In the big picture as we examine Rex's move from a Hall of Fame loaded Defense with the Ravens to a Jet Defense marked by the greatness of Revis (who Rex helped make into an all time player), we have to ask whether Rex Ryan is capable of dealing with the new league. It seems that the primary innovation and adjustment Rex made in 2009 was the unleashing of an extreme DB blitz attack that really took the league on. One of the great things about this kind of attack was that not only did it produce organized chaos that would stress the Offense, in general, it allowed Rex (or Pettine) to do what he does so well, to call a Defense. The DB blitz allowed great tactical play calling at every turn that could swing a game at just the right time. Rex could steal or seal games with that dramatic weapon. But that weapon is now gone, and has been gone for a while now.
The replacement of that weapon is instead just the opposite. Cover weakness at safety, linebacker (and now cornerback) has put the Defense in a position where - instead of being able to turn a game with a great blitz call - can itself be hit by timely long down conversions on important plays. The one advantage Rex seemed to have, the card up his sleeve has now, slowly, by scheme and league, been given over to the other side.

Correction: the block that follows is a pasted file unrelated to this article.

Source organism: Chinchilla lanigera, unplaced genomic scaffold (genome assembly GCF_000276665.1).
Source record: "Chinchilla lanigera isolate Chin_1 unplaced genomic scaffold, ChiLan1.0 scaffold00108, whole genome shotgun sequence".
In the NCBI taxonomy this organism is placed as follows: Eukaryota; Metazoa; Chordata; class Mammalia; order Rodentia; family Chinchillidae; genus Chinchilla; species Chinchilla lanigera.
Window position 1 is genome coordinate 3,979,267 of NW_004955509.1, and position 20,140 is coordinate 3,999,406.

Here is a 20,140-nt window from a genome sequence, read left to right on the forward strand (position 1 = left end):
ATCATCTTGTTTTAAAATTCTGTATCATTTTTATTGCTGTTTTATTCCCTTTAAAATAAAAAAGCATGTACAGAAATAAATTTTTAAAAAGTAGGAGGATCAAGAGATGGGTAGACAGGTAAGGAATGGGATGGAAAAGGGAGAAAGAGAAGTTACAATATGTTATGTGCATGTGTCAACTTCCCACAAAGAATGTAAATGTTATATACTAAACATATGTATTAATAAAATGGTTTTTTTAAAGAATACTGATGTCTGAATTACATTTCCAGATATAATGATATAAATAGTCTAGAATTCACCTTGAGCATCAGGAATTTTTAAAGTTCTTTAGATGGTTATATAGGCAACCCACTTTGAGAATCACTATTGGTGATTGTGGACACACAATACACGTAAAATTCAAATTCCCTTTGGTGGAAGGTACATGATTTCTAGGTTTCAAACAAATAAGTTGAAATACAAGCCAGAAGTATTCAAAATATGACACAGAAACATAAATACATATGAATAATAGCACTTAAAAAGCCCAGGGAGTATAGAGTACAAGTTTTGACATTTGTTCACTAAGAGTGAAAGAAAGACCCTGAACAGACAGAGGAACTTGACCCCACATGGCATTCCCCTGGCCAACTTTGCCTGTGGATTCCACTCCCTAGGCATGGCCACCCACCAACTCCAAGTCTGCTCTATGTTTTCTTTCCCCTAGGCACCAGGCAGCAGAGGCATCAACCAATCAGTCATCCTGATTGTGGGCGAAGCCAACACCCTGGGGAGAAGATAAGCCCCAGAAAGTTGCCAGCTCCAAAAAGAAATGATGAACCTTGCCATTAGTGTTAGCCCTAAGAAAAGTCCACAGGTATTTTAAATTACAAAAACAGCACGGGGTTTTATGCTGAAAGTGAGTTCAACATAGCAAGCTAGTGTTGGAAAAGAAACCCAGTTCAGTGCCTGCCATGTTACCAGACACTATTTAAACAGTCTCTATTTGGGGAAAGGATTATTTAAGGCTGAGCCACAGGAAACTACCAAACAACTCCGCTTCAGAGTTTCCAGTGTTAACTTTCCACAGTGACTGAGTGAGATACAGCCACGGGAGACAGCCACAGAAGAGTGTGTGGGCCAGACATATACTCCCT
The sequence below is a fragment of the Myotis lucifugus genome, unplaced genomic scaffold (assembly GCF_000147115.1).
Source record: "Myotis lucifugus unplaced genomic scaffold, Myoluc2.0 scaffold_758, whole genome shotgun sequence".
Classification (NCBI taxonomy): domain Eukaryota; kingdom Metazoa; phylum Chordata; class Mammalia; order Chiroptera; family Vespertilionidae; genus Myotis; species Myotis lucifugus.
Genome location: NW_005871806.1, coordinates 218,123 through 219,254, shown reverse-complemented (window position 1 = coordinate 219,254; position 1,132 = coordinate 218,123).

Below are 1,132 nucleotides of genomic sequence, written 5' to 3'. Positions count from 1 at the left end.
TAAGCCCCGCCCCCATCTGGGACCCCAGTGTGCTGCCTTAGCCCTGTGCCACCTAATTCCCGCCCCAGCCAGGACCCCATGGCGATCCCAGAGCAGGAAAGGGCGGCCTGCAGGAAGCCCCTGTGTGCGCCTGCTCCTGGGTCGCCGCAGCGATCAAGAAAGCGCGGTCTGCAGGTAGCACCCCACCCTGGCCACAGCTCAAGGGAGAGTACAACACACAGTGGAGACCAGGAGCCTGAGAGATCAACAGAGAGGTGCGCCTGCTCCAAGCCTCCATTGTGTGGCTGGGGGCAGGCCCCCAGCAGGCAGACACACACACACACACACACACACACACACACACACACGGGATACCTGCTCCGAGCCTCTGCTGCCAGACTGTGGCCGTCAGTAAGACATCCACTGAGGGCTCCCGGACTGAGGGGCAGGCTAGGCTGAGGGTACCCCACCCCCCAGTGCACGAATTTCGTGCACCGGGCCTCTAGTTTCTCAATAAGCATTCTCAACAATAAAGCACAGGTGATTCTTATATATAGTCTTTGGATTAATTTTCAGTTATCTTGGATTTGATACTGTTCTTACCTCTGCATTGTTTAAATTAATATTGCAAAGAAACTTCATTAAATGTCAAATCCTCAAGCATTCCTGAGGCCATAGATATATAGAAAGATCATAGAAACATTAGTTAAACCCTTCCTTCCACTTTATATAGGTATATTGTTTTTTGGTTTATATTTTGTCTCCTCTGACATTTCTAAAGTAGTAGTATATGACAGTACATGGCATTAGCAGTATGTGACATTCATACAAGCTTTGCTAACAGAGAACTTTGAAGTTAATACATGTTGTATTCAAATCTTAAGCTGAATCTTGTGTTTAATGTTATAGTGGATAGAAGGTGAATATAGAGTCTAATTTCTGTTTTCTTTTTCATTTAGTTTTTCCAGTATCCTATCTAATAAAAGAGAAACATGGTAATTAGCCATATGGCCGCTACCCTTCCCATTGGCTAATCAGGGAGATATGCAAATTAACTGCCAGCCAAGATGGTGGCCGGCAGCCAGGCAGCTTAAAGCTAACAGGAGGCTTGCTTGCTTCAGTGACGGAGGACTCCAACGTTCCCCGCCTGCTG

The Importance of the Pass
I'm still studying the data on AdvancedNFLStats.com, but in 2010 they offered a very interesting regression analysis of coefficients to winning. You can see that data above. I'm still not completely sold on the interpretative relevance of this data, more questions have to be answered, but at least preliminarily it talks about just how significant the passing game has become both on Offense and on Defense - there have been some revisions as the importance of the running game coefficient on Offense to this data using Success Rate, but it still does not compare to the Passing game...Provocatively his data is before the recent 2011 - 2013 explosion in passing.
If we take this picture to be representative of important factors, even in the general sense, we can see that in 2009 with the Rex blitz completely in effect, indeed the Jets were a potent team because of their number 1 Pass Defense, and because their Passing Offense was not completely terrible. But even since 2010 there have been widening cracks in the Rex Ryan defense in one of the most important areas, defending the pass. The once dominant blitz is no more and coverage is leaking from every area. It has been a double-whammy. Add to that - and one can blame whomever you will - at the same time the Jet pass Offense has been crumbling to bottom of the league levels - of small note, the most important winning coefficient of yards per pass this year - 6.8 - actually showed an improvement over 2012 when it was 6.4. It would seem that one just cannot win with a very poor pass Offense, and an only average pass Defense.